It’s because of the death and resurrection of Jesus that we can use words like “precious” and “blessed” in reference to our own death and the death of all baptized believers. Blessed are those who die in the Lord. Not just any death, but “in the Lord.” Those who are united in baptismal faith with Jesus’ death; who have been buried with Him. Blessed are you, dear baptized believer, trusting the promise of life in Jesus’ name. Your death is precious and blessed to God. Not because of you, but because of Jesus. And not because of your works. The works of the saints follow them in death; they don’t precede them. That’s what it means to be justified by grace through faith. Your works follow behind you, but you don’t lead with them. Nothing you do can make your death precious and blessed.

Blessed are the dead who die in the Lord from now on. In these last days, in the wake of Jesus’ death and resurrection. Christ has made the wages of sin a place of blessing for all who trust Him. The Lord’s beatitudes are fulfilled in them. Their poverty of spirit has been answered by the riches of the kingdom of heaven. Their mourning has turned to rejoicing in the comfort of Christ. Their meekness has been vindicated. The world walked all over them, but now the earth is their inheritance. Their hunger and thirst for righteousness has been satisfied; they are justified, declared righteous in Jesus’ righteousness. Their mercy has returned to them with dividends – they too receive mercy. With hearts purified by the blood of the Lamb, they now see God face to face. As makers of peace they now share a name with the Prince of Peace – sons of God. The wounds of their persecution, inflicted for righteousness’ sake, have been healed. the kingdom of God belongs to them.

So what’s it going to be like in heaven? And what’s it like for those who are already there? The most faithful answer is “blessed.” Beyond that we simply don’t know much for God hasn’t revealed much. Oh, we have pictures, and they aren’t pictures of angels sitting on clouds strumming harps. (I’m not a big fan of harp music; I’m not sure I’d look forward to eternity of harps. Trumpets yes; harps only in moderation.)

The Bible calls the dead in Christ “asleep in the Lord.” That’s a nice peaceful picture. They are asleep, they rest from their labors. Now “asleep” does not necessarily mean inactive or unaware. Just unaware of the passage of time, because the evenings and mornings of this creation have no relevance in the eternal. We do have this much: a new heaven and a new earth thanks to Jesus who makes all things new. That sounds much better than sitting on clouds strumming harps. A whole creation brought through death into resurrection where death and decay is no more, where the entropy of our sin is vanished. Isaiah pictures a lavish feast on God’s holy mountain, a feast of fatted meats and fine wines. (If there’s no death in the new creation, I don’t know where the marbled meats will come from, but I’m sure the Lord will provide.)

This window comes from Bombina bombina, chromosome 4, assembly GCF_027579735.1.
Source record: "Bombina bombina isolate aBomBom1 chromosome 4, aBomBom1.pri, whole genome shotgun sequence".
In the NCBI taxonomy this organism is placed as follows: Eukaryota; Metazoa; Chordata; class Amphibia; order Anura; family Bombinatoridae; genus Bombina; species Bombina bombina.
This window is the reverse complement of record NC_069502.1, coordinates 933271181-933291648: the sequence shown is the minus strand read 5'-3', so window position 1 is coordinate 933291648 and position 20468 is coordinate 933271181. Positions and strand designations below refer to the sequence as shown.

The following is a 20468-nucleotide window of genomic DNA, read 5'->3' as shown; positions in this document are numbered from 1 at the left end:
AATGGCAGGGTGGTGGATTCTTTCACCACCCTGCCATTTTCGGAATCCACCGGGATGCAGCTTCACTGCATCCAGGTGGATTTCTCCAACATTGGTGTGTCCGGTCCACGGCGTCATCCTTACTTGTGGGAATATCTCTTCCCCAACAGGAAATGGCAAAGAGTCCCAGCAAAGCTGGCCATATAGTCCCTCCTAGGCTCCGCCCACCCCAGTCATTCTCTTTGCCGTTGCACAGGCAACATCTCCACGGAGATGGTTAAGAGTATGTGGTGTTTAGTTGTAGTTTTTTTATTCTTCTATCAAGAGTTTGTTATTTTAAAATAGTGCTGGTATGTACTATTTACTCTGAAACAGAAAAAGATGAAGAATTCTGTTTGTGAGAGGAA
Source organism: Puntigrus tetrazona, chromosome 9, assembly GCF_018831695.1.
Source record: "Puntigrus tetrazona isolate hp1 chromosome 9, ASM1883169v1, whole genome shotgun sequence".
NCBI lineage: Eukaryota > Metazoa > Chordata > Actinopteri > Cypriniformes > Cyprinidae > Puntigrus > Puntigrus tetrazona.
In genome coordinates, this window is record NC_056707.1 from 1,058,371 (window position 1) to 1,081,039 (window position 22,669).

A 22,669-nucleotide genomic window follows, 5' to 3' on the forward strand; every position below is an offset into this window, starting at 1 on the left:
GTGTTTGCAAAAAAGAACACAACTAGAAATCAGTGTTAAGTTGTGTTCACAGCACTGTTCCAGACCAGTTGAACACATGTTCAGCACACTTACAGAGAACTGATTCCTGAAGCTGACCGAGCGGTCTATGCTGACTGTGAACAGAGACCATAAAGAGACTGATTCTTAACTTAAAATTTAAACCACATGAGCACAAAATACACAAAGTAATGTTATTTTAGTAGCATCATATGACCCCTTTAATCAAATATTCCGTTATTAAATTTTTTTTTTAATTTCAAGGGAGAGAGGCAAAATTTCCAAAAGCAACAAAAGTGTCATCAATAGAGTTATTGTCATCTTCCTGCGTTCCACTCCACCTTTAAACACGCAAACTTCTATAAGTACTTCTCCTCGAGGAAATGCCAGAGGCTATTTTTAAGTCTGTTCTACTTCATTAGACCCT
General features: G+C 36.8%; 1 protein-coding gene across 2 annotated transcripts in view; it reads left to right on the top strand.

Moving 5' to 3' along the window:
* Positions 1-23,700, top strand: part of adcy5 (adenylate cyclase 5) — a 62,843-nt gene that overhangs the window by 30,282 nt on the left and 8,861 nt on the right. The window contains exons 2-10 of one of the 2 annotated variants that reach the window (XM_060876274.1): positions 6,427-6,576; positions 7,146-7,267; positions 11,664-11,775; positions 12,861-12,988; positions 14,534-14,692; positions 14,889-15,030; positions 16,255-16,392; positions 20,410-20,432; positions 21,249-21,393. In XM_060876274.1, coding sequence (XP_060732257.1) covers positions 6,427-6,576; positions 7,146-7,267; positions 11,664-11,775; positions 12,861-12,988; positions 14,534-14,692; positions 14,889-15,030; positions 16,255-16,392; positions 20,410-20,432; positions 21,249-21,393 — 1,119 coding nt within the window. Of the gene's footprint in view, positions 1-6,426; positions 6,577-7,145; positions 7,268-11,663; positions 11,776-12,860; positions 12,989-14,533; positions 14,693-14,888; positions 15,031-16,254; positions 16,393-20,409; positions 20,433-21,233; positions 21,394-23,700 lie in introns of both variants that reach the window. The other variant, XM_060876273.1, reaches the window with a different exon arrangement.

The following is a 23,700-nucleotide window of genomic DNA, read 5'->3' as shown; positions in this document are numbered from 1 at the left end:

The one thing that’s certain about eternal life is that worship is the main activity. Actually, it appears to be the only activity, as all of life has now become worship. High liturgy to the Father through the Son in the Spirit. John caught a fleeting glimpse of the heavenly congregation. This is the side of worship we don’t see, but we confess by faith that we are joined by the angels, archangels, and all the company of heaven. This is the heavenward side of worship that John saw and reports to us.

It’s a white-robed congregation. They are all covered with Christ, wearing their baptisms like a spotless robe. The blood of Jesus, the Lamb, has washed away all their sins. Not a spot of sin remains. Their time of tribulation is over. Listen (for hearing is all we get right now), listen to how it is with them and how it will be for us:

Therefore (because they are washed in the blood of the Lamb), they are before the throne of God, and serve Him day and night in His temple (they are eternal priests to God in Christ’s royal priesthood. That’s your eternal vocation – priest to God).

And He who sits on the throne will shelter them with His presence. (They live under the umbrella of His grace).

They shall hunger no more, neither thirst anymore. (They hunger and thirst for righteousness has been satisfied.)

The sun shall not strike them nor any scorching heat (the days of the wilderness are over; they have come into the promised land of life).

For the Lamb in the midst of the throne will be their shepherd (the Good Shepherd who laid down his life for the sheep).

And He will guide them to springs of living water (He will refresh them with His Spirit as He refreshed them in their Baptism).

And God will wipe away every tear from their eyes. (Those tears you shed are not in vain and not unnoticed; the hand of God will carry them away forever)

Blessed are the dead who die in the Lord. Blessed indeed, thanks to Jesus.

In the name of Jesus,
Amen